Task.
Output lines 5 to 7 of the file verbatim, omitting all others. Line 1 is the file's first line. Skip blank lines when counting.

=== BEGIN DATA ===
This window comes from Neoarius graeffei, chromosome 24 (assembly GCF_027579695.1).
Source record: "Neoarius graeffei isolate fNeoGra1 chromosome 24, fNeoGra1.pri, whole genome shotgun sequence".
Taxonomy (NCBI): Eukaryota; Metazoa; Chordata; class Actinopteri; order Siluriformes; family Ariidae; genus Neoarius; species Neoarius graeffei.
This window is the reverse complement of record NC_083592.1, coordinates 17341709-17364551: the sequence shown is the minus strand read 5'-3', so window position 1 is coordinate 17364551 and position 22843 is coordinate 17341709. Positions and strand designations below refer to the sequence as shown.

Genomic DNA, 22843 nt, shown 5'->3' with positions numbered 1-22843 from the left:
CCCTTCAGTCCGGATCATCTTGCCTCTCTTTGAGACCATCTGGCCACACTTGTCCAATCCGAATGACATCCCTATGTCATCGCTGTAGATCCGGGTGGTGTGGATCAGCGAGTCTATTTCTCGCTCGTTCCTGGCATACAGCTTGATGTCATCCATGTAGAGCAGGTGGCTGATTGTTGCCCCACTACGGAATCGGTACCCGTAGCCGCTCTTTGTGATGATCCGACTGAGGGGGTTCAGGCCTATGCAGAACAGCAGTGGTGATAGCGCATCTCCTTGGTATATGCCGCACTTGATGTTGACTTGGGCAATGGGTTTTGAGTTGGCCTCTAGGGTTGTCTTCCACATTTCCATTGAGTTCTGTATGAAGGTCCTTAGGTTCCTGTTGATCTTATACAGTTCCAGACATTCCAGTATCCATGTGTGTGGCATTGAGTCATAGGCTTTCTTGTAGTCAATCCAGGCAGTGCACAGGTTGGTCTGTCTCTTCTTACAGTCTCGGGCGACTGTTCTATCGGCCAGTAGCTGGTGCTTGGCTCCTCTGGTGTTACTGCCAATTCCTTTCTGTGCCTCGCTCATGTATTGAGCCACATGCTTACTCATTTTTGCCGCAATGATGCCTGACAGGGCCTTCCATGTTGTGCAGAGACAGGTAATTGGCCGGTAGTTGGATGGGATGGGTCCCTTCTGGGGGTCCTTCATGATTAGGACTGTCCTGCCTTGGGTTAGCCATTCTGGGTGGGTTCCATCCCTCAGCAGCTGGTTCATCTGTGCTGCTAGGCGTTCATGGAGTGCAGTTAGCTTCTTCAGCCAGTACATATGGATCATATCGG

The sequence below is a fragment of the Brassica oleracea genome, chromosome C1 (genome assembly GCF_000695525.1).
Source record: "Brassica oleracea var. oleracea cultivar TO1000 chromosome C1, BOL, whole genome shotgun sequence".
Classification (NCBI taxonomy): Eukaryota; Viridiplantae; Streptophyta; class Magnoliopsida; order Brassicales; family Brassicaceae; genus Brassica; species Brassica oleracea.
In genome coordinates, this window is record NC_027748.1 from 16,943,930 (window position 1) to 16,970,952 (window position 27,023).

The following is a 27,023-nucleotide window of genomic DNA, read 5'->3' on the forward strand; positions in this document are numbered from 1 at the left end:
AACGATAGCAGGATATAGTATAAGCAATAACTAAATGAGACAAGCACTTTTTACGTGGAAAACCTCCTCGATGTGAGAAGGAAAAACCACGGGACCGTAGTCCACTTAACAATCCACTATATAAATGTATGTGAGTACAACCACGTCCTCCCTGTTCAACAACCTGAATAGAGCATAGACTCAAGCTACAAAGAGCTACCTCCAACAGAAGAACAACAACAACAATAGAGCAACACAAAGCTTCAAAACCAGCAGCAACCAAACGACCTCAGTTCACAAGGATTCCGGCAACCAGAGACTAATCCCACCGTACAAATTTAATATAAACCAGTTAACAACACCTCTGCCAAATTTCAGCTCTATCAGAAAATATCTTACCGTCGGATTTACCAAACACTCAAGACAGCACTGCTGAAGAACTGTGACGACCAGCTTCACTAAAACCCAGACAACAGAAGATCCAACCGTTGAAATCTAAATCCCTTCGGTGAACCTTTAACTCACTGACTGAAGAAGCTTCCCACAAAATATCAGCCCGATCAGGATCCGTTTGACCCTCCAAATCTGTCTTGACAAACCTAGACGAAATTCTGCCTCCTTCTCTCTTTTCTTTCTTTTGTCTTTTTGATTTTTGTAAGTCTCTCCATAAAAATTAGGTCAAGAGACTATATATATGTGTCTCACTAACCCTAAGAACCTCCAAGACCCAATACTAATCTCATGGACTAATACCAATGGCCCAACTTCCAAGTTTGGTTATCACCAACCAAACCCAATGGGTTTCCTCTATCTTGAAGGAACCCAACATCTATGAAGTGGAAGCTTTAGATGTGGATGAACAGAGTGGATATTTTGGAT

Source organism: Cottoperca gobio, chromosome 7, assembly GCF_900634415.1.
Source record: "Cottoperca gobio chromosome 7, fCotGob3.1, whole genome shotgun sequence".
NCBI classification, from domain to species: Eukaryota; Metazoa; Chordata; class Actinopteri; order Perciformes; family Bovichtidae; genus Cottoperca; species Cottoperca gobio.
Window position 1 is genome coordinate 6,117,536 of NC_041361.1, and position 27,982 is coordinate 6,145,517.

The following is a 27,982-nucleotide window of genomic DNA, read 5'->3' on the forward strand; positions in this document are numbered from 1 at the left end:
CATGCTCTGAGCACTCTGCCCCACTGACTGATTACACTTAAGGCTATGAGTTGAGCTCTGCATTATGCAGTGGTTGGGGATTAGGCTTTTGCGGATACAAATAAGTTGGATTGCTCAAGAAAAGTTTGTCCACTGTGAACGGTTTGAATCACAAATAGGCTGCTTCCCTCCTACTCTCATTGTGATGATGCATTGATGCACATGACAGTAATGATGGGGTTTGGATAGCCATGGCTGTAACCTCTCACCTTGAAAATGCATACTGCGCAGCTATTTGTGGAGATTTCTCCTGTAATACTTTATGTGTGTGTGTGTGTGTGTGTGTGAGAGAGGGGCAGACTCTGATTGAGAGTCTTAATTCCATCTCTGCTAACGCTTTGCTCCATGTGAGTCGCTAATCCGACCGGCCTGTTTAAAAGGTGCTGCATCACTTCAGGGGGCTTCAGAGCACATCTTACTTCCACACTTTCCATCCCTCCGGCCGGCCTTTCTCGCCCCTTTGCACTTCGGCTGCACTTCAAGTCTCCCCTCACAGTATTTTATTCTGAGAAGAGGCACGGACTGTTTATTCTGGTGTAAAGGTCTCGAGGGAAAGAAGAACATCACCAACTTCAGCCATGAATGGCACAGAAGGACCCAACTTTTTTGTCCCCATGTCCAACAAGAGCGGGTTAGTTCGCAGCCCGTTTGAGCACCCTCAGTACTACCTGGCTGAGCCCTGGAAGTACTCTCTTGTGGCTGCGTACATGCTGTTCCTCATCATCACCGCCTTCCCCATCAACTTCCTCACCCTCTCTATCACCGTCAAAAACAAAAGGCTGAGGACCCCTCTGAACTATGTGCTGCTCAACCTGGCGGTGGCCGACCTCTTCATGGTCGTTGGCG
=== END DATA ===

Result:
Genomic DNA, 22843 nt, shown 5'->3' with positions numbered 1-22843 from the left:
CCCTTCAGTCCGGATCATCTTGCCTCTCTTTGAGACCATCTGGCCACACTTGTCCAATCCGAATGACATCCCTATGTCATCGCTGTAGATCCGGGTGGTGTGGATCAGCGAGTCTATTTCTCGCTCGTTCCTGGCATACAGCTTGATGTCATCCATGTAGAGCAGGTGGCTGATTGTTGCCCCACTACGGAATCGGTACCCGTAGCCGCTCTTTGTGATGATCCGACTGAGGGGGTTCAGGCCTATGCAGAACAGCAGTGGTGATAGCGCATCTCCTTGGTATATGCCGCACTTGATGTTGACTTGGGCAATGGGTTTTGAGTTGGCCTCTAGGGTTGTCTTCCACATTTCCATTGAGTTCTGTATGAAGGTCCTTAGGTTCCTGTTGATCTTATACAGTTCCAGACATTCCAGTATCCATGTGTGTGGCATTGAGTCATAGGCTTTCTTGTAGTCAATCCAGGCAGTGCACAGGTTGGTCTGTCTCTTCTTACAGTCTCGGGCGACTGTTCTATCGGCCAGTAGCTGGTGCTTGGCTCCTCTGGTGTTACTGCCAATTCCTTTCTGTGCCTCGCTCATGTATTGAGCCACATGCTTACTCATTTTTGCCGCAATGATGCCTGACAGGGCCTTCCATGTTGTGCAGAGACAGGTAATTGGCCGGTAGTTGGATGGGATGGGTCCCTTCTGGGGGTCCTTCATGATTAGGACTGTCCTGCCTTGGGTTAGCCATTCTGGGTGGGTTCCATCCCTCAGCAGCTGGTTCATCTGTGCTGCTAGGCGTTCATGGAGTGCAGTTAGCTTCTTCAGCCAGTACATATGGATCATATCGG

The sequence below is a fragment of the Brassica oleracea genome, chromosome C1 (genome assembly GCF_000695525.1).